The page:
The case for altruism

Is a desire to contribute to open source coded into our genes?

The first timeI heard about Wikipedia, I thought, This has no shot. Why would highly qualified people devote their energies to an encyclopedia they couldn’t make a dime on?

Boy, was I wrong. In applying a pragmatic, pay-to-play view of behavior, I had shortchanged the human spirit. Yes, people want to do well, but they also want to do good. It seems that deep in our collective DNA lies a need to impart knowledge, to proselytize, to be part of a community -- and maybe even to show off just a bit.

I bring up Wikipedia’s success because this week’s article “Blazing trails with open source” looks at an even more altruistic endeavor: open source development. We take open source for granted, but as with Wikipedia, one question persists: What’s in it for its creators? My best guesses follow:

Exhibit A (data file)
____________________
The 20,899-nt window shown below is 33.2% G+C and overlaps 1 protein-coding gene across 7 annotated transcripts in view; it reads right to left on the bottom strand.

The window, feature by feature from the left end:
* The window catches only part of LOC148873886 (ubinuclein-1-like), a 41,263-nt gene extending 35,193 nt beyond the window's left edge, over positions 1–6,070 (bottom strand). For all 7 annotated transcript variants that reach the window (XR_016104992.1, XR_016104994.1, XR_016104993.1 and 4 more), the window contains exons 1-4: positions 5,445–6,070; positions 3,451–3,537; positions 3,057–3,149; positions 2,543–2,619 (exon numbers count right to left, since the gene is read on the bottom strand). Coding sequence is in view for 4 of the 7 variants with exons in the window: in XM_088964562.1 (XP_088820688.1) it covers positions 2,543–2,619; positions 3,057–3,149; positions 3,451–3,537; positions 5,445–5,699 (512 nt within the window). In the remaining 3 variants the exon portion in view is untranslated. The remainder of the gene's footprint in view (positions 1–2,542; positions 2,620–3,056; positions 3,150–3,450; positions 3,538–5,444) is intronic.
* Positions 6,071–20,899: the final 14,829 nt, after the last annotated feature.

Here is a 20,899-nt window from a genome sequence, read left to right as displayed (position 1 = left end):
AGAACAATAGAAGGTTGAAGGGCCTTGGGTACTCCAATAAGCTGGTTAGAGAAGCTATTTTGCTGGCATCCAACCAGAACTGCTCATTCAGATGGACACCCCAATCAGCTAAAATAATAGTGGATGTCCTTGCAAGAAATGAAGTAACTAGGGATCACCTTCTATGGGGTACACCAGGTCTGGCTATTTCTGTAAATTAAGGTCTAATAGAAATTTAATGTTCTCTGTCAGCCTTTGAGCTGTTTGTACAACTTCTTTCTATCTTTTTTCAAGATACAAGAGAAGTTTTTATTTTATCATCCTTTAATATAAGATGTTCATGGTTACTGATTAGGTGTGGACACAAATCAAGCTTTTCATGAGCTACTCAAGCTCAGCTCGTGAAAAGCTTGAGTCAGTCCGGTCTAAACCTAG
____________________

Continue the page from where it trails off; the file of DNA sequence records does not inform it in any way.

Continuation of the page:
* Humans are social animals who instinctively crave community and try to reach out to like-minded souls. That’s why blogs have taken off; ditto MySpace and other social software projects.

* If you want something done right, do it yourself, especially when existing apps don’t cut it. Sure, for big projects, you can shirk your responsibility and still reap the benefits. But who knows? The whole enterprise might go under if you don’t contribute -- think of this as “NPR syndrome.”

* Advancing knowledge and creating better tools for fellow citizens of the world is just the right thing to do.

* Write great code and you’ll get noticed, whether you’re in Siberia or San Francisco. You may even land a job.

Now, Neil McAllister has a different take. He argues that open source’s “peace and love” reliance on uncompensated developers is unsustainable. To keep open source vital, he says, we need commercial entities, with a profit motive.

Is he right? I’m not sure. And even Wikipedia doesn’t have an answer.

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